Instance Arguments

TOC

Since version 2.3.0, Agda provides another type of implicit function arguments: instance arguments. The syntax and semantics for instance arguments was changed in Agda 2.4.2, and this manual only describes the new version.

Syntax of instance arguments

An instance argument is defined similarly to an implicit function argument, except using double curly braces:

 f : {{x : A}} → B

The double curly braces can also be replaced with the unicode symbols and (type “\{{” and “\}}” in the Emacs Agda mode). This requires spaces before and after the curly braces to make the Agda lexer notice that they are not part of an identifier.

 f : ⦃ x : A ⦄ → B

The syntax for instance arguments is analogous to that of Agda’s normal implicit arguments. Instance arguments can be explicitly supplied to a function, there exist lambda expressions for them, you can use forall syntax, and so on:

 f ⦃ x ⦄ = …
 λ ⦃ x : A ⦄ → e;
 forall ⦃ x ⦄ → …

How instance arguments are resolved

Instance arguments differ from normal implicit arguments in one important aspect. Let’s assume the following definitions are in scope.

 postulate  A B : Set
            f : ⦃ x : A ⦄ → B

Then we can call f without an explicit expression for argument x, and Agda will try to infer it.

 test : B
 test = f

However, instead of just inserting _ (like for normal implicit arguments), Agda will look for candidate expressions in scope. A candidate expression is any identifier (possibly applied to hidden arguments) that is in scope, and that is one of the following:

  • an identifier that has been declared with the special instance keyword; or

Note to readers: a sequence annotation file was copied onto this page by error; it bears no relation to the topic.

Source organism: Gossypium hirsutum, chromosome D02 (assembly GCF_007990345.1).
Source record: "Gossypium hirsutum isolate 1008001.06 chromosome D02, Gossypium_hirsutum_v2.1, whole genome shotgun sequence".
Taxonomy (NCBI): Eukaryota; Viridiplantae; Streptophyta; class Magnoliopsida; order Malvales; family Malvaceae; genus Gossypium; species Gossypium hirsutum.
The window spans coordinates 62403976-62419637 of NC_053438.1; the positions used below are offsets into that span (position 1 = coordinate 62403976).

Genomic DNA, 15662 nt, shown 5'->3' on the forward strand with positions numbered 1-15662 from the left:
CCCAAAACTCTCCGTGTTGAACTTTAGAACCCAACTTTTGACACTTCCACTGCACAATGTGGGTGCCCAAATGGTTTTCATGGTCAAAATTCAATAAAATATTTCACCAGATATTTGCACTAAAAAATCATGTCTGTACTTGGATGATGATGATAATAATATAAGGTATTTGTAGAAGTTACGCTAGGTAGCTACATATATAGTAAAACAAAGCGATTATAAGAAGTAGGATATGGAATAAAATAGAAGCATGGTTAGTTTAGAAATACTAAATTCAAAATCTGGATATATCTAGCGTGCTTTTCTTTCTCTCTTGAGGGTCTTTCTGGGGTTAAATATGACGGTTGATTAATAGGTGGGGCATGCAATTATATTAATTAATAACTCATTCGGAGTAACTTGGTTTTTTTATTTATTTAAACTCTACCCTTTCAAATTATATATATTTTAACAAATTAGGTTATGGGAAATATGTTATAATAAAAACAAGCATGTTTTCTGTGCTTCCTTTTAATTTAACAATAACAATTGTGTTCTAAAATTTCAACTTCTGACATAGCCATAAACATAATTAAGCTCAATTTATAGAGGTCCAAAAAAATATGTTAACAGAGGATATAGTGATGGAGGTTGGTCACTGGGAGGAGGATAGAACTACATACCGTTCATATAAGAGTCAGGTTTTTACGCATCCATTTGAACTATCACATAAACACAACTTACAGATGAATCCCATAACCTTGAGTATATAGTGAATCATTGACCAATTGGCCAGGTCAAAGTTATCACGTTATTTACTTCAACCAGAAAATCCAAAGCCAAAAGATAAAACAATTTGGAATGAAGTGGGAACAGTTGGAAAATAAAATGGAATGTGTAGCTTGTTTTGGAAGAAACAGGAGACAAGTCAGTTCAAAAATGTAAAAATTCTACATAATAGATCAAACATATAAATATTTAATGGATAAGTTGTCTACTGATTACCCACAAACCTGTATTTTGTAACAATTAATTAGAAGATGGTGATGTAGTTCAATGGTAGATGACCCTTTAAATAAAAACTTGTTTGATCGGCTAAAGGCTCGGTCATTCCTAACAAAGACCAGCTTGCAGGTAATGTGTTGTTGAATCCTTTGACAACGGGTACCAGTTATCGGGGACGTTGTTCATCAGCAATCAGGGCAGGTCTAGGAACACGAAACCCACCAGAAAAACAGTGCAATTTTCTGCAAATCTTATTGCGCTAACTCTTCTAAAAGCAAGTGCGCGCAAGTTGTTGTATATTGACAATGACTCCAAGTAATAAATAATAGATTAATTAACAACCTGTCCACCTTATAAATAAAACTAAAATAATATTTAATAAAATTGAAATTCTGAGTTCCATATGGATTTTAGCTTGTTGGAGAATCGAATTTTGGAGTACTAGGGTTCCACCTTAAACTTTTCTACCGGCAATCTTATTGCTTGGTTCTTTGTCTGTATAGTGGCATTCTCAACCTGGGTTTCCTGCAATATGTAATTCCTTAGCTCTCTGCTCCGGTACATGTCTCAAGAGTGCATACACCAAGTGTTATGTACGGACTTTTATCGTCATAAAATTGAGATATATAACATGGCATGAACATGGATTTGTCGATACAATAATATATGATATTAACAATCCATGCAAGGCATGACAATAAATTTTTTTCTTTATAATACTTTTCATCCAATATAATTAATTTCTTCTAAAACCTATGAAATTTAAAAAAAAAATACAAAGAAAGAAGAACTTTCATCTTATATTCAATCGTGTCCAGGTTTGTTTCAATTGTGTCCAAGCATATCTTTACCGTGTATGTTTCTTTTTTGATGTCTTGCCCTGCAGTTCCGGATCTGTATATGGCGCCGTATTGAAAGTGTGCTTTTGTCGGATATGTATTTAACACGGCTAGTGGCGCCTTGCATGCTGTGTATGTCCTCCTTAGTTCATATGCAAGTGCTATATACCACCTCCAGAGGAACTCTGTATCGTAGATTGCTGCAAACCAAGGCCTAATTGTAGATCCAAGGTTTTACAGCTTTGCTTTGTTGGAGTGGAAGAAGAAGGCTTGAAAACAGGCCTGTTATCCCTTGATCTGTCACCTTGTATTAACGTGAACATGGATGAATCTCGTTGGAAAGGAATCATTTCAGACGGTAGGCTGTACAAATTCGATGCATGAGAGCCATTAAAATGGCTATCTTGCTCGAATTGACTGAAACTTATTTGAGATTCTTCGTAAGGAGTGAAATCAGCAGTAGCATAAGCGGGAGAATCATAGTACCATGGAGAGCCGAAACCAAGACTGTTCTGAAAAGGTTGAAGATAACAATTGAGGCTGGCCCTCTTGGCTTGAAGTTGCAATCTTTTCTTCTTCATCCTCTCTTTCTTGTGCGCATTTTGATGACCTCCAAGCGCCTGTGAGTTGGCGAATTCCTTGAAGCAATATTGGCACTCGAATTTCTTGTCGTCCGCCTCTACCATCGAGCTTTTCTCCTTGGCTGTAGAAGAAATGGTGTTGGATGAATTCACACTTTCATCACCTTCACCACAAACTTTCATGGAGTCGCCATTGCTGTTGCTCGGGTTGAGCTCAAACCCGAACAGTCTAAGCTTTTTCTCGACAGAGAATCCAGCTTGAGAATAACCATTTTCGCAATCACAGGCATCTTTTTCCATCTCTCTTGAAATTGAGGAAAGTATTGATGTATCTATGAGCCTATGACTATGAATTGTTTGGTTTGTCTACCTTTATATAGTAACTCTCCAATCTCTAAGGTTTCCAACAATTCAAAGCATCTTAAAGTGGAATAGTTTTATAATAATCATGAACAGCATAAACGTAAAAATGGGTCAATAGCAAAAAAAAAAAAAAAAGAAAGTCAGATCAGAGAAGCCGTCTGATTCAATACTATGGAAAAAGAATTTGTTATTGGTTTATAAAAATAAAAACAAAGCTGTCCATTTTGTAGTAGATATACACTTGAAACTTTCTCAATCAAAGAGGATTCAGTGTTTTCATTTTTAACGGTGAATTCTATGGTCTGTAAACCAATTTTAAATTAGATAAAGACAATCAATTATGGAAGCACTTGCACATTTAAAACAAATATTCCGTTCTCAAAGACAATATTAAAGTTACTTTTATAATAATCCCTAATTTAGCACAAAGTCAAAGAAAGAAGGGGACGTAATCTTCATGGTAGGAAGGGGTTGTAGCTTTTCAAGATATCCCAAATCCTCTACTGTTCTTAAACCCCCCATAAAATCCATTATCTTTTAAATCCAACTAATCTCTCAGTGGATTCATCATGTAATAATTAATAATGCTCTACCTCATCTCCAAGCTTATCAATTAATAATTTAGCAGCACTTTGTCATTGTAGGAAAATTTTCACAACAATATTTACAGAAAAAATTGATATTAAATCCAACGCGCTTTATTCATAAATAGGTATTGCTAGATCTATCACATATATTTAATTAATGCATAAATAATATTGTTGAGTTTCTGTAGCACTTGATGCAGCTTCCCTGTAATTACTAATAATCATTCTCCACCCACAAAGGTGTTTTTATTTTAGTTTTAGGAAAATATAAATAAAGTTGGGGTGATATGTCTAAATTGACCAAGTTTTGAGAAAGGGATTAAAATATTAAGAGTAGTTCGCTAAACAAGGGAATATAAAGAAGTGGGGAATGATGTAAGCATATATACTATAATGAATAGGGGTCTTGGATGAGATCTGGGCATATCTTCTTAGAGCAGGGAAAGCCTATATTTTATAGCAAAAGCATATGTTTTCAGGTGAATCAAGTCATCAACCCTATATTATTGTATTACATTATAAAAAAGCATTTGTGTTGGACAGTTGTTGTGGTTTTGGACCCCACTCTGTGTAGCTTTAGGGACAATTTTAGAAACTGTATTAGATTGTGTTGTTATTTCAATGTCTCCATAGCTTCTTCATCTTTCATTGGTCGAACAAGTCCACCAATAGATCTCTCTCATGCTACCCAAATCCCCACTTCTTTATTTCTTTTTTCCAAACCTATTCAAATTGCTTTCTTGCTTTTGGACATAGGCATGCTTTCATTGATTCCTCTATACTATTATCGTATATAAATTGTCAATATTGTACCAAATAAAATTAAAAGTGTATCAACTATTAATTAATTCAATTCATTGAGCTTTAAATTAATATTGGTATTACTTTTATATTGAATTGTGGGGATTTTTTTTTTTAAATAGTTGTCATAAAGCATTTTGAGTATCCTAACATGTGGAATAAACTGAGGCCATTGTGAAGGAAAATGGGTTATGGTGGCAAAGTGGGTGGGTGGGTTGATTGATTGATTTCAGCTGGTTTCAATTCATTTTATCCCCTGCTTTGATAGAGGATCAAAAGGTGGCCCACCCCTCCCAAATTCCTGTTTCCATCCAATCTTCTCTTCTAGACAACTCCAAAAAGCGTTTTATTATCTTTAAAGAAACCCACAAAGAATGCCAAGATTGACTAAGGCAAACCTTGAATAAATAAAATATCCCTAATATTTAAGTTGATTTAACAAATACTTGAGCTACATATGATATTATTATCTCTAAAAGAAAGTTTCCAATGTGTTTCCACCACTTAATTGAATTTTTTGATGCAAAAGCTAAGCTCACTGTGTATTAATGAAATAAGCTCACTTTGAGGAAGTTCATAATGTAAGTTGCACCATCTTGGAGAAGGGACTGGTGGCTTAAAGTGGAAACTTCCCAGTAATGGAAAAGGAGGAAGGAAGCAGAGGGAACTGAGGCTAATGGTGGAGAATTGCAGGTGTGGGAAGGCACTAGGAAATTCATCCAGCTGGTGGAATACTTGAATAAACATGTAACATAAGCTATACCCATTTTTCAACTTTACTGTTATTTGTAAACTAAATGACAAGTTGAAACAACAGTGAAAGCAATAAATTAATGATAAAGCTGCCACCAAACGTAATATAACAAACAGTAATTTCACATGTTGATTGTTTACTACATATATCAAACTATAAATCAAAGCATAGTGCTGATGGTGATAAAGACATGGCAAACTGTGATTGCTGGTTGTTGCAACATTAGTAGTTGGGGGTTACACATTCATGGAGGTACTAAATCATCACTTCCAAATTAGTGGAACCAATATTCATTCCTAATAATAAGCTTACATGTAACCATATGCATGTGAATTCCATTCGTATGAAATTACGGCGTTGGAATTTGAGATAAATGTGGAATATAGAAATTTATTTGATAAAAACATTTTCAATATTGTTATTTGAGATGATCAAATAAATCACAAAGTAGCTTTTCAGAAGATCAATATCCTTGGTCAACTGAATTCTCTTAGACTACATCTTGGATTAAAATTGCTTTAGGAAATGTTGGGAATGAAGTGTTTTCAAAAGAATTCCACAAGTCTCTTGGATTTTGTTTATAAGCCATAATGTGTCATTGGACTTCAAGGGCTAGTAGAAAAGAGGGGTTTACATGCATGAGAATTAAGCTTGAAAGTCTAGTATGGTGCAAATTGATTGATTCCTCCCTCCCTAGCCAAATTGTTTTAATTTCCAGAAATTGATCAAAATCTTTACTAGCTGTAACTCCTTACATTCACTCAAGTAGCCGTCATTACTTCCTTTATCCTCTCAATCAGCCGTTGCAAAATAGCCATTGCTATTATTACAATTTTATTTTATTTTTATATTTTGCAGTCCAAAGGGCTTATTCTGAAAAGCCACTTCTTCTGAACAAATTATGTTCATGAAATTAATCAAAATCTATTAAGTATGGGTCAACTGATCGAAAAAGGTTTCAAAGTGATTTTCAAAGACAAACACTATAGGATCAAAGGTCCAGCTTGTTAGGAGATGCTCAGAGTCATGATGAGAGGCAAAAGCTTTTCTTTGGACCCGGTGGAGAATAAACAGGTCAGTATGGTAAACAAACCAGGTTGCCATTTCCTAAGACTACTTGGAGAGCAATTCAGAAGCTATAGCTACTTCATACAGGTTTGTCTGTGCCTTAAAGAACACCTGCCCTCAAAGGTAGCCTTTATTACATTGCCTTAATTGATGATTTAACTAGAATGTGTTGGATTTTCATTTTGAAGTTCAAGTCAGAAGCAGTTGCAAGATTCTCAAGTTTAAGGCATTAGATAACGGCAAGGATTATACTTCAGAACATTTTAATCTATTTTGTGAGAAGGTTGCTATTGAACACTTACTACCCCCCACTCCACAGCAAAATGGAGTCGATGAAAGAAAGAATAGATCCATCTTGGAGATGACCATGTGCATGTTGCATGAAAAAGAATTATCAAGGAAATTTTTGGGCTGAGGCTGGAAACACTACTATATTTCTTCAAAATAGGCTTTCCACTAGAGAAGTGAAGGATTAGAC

• a constructor of a datatype or record; or
  • a local variable (declared in a local let binding or as an argument of the current function).

During type-checking, Agda checks if only one such identifier has a correct type and using it as the implicit argument does not immediately invalidate other constraints. If so, this identifier is selected and used as the missing argument. For example, if we have

 instance postulate a : A

as the only identifier of type A in scope, then Agda will select it as the missing identifier of the call to f in the definition of test above. Locally bound identifiers are also considered:

 test : A → B
 test a = f

or even

 test _ = f

If two candiate identifiers are in scope:

 instance postulate a a’ : A

then Agda will not be able to solve the constraint, and the call to f will be marked in yellow in Emacs. If no valid identifier is in scope, Agda will signal a type error.

Note: prior to Agda 2.4.2, there was no instance keyword, and candidate expressions included all identifiers in scope. Starting from Agda 2.4.3, even datatype constructors will require an instance keyword to become candidate expressions.

A recursive example

Candidate identifiers may themselves depend on more instance arguments, in which case they will be resolved recursively. For example, consider the following operation which extends any set A by adding one more element zero:

  data Succ A : Set where
    zero : Succ A
    succ : A → Succ A